Eye Growth & Bumps Often Pinguecula

Optometrists Find High Incidence of Eye Growths and Bumps on White of Eyes in Northern Colorado are Benign & Often Pinguecula

A large number of people in the Fort Collins show up at the optometrists office with benign growths on the white part of their eye referred to as pingueculas. Actually they develop on the conjunctiva, the clear tissue that covers the white part of the eye (the sclera). Often they appear as mildly elevated yellowish bumps, visible to the patient or a family member with a urgent rush to the eye doctor. Often people are reluctant to discuss their concerns hoping it will be found during an eye exam. You should not hesitate to mention this at the beginning of you visit to the optometrists office. Because they are so common, you eye doctor may not mention the presence of a pinguecula on your eye unless you ask. While most optometrists find pingueculas developing in patients eyes who are over the age of 40, it is becoming more common to see them by the mid twenties. They are presumed to be caused by a UV radiation from the sun and low level irritants like dust and small particles in the wind. The incidence increases closer to the equator. Fort Collins East of I-25 they are extremely common due to the farming industry with people spending larger amounts of time outdoors and in dusty environments. People who spend their leisure time on motorcycles are also more at risk due to the ultraviolet exposure and particles from the blowing wind.

What Causes Eye Growths of Pingucula

Just as skin loses is capacity to stretch with age, so does the conjunctival tissue when it is exposed to sunlight and irritation over a cumulative period of years. In Northern Colorado people frequently visit doctors for skin changes that are essentially occurring from the the same as the eye conjuntival changes.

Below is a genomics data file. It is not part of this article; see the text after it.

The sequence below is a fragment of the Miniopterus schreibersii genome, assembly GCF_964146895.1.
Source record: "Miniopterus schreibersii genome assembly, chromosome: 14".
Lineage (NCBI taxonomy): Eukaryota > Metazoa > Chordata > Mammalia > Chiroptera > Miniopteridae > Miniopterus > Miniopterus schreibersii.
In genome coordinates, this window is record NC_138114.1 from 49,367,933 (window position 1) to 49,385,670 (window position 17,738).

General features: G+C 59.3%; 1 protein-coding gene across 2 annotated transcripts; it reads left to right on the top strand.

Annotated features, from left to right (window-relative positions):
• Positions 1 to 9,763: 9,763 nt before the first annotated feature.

Eye Doctors have found the elastosis, or the capacity of the tissue to smoothly stretch and return to normal is compromised from changes to the conjunctival tissue. Collagen forms the framework, but elastin protein fibers around the collagen fibers provide the stretching capacity. The UV radiation in Fort Collins is higher due to the altitude, reflections from snow, and the amount of time we spend outdoors. With close to 300 days a year of sunshine the UV exposure is higher than most areas at a similar latitude. Altitude increases the UV dosage by 4-5% /1000 feet of elevation gain. Compared to sea level this adds approximately 25% above sea level exposures.

First there is an accumulation of abnormal cells that are altered elastin and / or collagen.  Eventually the area starts to lose cells and becomes more of a deposit of protein materials often referred to as hyaline deposits. Calcification can occur over time also. Several theories have been proposed by eye research clinics for the changes seen in the tissues that form the pinguecula.  This UV radiation and low level chronic irritation causes changes that may be:

  1. An increase in the production of elastin fibers by the fibroblast cells and changes to the elastin nature into a more twisted form as they replace some of the collagen fibers. This may induce degenerative changes to the collagen fibers.